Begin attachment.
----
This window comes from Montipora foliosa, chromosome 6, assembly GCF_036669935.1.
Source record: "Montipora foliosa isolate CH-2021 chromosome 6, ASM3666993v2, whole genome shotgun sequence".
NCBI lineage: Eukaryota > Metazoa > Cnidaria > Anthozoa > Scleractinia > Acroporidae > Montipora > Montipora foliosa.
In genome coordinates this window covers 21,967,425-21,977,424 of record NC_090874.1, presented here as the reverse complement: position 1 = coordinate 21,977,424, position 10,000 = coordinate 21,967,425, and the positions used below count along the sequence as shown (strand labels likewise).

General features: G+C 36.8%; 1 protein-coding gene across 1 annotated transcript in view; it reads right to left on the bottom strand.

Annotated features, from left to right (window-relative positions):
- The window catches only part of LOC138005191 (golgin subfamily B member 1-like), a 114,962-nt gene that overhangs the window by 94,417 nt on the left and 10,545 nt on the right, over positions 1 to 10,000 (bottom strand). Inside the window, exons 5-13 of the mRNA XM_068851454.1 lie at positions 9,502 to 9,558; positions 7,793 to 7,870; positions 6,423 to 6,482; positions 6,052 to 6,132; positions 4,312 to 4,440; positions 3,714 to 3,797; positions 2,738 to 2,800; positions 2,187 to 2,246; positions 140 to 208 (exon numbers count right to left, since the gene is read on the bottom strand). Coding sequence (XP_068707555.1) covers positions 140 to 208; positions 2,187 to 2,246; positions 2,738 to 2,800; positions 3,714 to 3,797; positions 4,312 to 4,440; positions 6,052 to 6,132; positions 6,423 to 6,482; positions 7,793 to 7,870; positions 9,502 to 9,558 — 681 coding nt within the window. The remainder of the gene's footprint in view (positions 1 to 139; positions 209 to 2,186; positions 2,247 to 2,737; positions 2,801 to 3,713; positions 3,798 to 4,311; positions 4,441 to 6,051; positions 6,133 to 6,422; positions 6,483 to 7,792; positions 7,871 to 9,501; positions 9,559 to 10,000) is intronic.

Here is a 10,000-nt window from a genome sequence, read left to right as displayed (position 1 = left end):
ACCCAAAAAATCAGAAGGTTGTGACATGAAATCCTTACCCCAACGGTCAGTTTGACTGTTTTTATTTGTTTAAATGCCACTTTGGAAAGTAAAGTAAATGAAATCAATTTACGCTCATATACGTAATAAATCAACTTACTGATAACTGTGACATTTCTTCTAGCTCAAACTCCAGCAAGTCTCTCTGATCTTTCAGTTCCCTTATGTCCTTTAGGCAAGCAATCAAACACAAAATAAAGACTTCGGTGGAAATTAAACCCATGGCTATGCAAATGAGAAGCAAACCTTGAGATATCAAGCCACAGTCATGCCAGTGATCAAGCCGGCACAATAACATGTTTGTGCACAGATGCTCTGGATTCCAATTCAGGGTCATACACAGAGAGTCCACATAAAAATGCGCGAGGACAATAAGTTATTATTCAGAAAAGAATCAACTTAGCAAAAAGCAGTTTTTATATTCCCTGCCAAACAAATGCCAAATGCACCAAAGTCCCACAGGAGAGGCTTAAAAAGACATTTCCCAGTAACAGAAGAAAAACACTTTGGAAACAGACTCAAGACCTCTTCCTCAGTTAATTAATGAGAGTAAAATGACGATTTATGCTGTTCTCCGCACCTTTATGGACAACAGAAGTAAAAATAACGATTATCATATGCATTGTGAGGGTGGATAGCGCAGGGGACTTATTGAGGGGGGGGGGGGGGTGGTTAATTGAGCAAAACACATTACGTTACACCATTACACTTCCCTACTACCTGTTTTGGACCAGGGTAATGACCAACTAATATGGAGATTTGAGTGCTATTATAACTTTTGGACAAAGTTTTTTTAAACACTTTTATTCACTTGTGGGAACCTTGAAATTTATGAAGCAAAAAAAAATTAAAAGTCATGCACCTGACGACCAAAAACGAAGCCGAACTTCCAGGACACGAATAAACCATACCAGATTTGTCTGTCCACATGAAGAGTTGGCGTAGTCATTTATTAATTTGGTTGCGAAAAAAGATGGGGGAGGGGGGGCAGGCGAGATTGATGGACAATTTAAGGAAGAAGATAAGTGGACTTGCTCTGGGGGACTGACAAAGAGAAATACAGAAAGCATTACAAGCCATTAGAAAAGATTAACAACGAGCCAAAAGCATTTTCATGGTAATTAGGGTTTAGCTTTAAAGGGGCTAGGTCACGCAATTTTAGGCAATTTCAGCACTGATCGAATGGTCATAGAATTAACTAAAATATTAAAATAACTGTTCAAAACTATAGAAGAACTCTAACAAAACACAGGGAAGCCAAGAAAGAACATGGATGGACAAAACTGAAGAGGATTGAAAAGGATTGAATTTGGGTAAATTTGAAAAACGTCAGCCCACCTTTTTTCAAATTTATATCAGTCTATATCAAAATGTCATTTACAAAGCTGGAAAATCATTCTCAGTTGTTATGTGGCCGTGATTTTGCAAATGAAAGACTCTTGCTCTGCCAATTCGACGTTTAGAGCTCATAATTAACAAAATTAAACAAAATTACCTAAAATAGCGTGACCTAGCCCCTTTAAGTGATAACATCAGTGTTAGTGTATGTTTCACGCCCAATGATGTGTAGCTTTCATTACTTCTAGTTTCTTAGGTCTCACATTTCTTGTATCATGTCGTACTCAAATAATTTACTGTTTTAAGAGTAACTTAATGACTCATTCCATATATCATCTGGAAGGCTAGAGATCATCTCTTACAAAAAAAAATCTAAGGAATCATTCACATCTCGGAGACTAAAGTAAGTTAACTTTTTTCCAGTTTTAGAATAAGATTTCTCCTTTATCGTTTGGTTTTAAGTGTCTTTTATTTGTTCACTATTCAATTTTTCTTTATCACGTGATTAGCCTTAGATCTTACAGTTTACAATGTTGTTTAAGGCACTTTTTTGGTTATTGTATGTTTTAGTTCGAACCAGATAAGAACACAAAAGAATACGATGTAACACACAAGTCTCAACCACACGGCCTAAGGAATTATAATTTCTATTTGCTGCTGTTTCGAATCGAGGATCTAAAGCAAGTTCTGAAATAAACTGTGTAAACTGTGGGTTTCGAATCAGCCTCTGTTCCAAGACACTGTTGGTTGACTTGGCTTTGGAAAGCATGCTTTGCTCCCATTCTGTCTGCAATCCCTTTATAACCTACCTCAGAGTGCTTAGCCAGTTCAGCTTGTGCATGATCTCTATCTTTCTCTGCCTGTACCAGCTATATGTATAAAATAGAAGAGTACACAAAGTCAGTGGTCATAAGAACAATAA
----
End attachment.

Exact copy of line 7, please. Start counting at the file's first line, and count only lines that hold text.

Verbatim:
- The window catches only part of LOC138005191 (golgin subfamily B member 1-like), a 114,962-nt gene that overhangs the window by 94,417 nt on the left and 10,545 nt on the right, over positions 1 to 10,000 (bottom strand). Inside the window, exons 5-13 of the mRNA XM_068851454.1 lie at positions 9,502 to 9,558; positions 7,793 to 7,870; positions 6,423 to 6,482; positions 6,052 to 6,132; positions 4,312 to 4,440; positions 3,714 to 3,797; positions 2,738 to 2,800; positions 2,187 to 2,246; positions 140 to 208 (exon numbers count right to left, since the gene is read on the bottom strand). Coding sequence (XP_068707555.1) covers positions 140 to 208; positions 2,187 to 2,246; positions 2,738 to 2,800; positions 3,714 to 3,797; positions 4,312 to 4,440; positions 6,052 to 6,132; positions 6,423 to 6,482; positions 7,793 to 7,870; positions 9,502 to 9,558 — 681 coding nt within the window. The remainder of the gene's footprint in view (positions 1 to 139; positions 209 to 2,186; positions 2,247 to 2,737; positions 2,801 to 3,713; positions 3,798 to 4,311; positions 4,441 to 6,051; positions 6,133 to 6,422; positions 6,483 to 7,792; positions 7,871 to 9,501; positions 9,559 to 10,000) is intronic.